• Lecture from Department of the Environment and Maritime Affairs (DEMA) on the TCI government fisheries’ regulations and enforcement
  • Site tour from a local tourism developer and discussion on plans for constructing residences and a resort
  • Visits to local seafood processing plants and discussions with operators
  • Develop field research skills including: marine species identification and behavioral observations; biodiversity assessment; survey design and interviewing techniques; field research ethics; stakeholder facilitation techniques; data management and analysis; scientific writing and oral presentation; snorkel and SCUBA skills; economic valuation methods; habitat assessment and mapping



  • Population size assessment of potential commercial finfish species around South Caicos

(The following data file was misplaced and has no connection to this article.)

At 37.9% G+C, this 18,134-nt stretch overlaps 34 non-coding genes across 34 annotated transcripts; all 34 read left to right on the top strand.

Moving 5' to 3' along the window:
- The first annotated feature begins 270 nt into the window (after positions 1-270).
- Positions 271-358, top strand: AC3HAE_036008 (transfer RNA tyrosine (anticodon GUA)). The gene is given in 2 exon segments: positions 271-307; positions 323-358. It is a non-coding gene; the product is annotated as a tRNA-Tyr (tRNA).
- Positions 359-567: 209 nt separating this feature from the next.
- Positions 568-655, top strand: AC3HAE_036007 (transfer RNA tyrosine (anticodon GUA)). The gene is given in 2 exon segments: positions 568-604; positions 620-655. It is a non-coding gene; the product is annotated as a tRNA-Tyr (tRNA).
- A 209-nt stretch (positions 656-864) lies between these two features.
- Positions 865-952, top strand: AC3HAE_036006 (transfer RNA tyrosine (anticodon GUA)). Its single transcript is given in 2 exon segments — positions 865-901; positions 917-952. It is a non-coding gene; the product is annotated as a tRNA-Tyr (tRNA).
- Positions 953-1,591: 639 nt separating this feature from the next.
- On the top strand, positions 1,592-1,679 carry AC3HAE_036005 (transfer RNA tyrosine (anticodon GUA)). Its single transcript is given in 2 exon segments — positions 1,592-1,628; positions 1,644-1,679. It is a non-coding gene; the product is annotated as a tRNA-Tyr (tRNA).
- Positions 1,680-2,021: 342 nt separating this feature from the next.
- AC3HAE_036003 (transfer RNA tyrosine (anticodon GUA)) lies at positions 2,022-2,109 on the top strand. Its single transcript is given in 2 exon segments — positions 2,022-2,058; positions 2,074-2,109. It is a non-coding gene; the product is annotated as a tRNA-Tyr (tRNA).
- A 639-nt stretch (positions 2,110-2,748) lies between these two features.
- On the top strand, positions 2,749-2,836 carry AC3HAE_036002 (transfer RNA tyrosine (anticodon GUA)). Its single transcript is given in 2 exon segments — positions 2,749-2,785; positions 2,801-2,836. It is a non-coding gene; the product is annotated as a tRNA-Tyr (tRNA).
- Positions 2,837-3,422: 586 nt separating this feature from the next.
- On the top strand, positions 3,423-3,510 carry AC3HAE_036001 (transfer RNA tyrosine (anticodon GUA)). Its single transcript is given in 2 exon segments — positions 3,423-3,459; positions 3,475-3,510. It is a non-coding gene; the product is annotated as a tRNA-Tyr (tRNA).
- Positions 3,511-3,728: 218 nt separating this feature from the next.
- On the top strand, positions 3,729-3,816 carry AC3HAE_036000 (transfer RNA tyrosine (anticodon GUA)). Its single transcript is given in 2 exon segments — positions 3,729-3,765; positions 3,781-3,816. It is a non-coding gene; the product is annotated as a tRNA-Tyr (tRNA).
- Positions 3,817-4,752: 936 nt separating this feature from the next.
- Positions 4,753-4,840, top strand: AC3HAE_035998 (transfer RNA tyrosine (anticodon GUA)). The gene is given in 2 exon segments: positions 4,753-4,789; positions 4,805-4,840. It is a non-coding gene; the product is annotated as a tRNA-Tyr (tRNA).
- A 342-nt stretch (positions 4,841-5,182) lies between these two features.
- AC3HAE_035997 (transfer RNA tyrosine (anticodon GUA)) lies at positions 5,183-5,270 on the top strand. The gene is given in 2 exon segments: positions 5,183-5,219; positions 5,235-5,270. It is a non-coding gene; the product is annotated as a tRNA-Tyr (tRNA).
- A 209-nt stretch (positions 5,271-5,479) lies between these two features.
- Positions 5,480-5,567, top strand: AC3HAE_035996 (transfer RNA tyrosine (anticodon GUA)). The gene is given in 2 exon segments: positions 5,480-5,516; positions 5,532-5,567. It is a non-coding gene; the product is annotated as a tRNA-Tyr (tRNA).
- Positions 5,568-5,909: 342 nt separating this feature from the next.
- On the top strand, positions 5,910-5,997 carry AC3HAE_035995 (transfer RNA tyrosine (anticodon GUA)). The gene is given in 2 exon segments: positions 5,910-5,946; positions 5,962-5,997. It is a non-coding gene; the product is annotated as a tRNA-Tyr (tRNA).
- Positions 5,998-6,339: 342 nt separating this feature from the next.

• Ecological and social assessments of the impacts of climate change and ocean acidification
  • Rapid assessment of density and distribution of invasive lionfish
  • Coral reef ecology, including growth, survival, and recruitment
  • Baseline biodiversity surveys in critical habitats
  • Interactions between mangrove and seagrass faunal communities
  • Assessments of local livelihood strategies and human capital, including perceptions of tourism and fishing industries and bottom-up ideas for managing the island’s natural environment
  • Assessment of conch population structure and regulation compliance
  • Youth empowerment through marine-oriented citizen science
  • Elasmobranch ecology


We are dedicated to helping the community conserve its natural resources and develop sustainably. Students become involved with the community, learning about the Caribbean culture and island society. Community activities may include: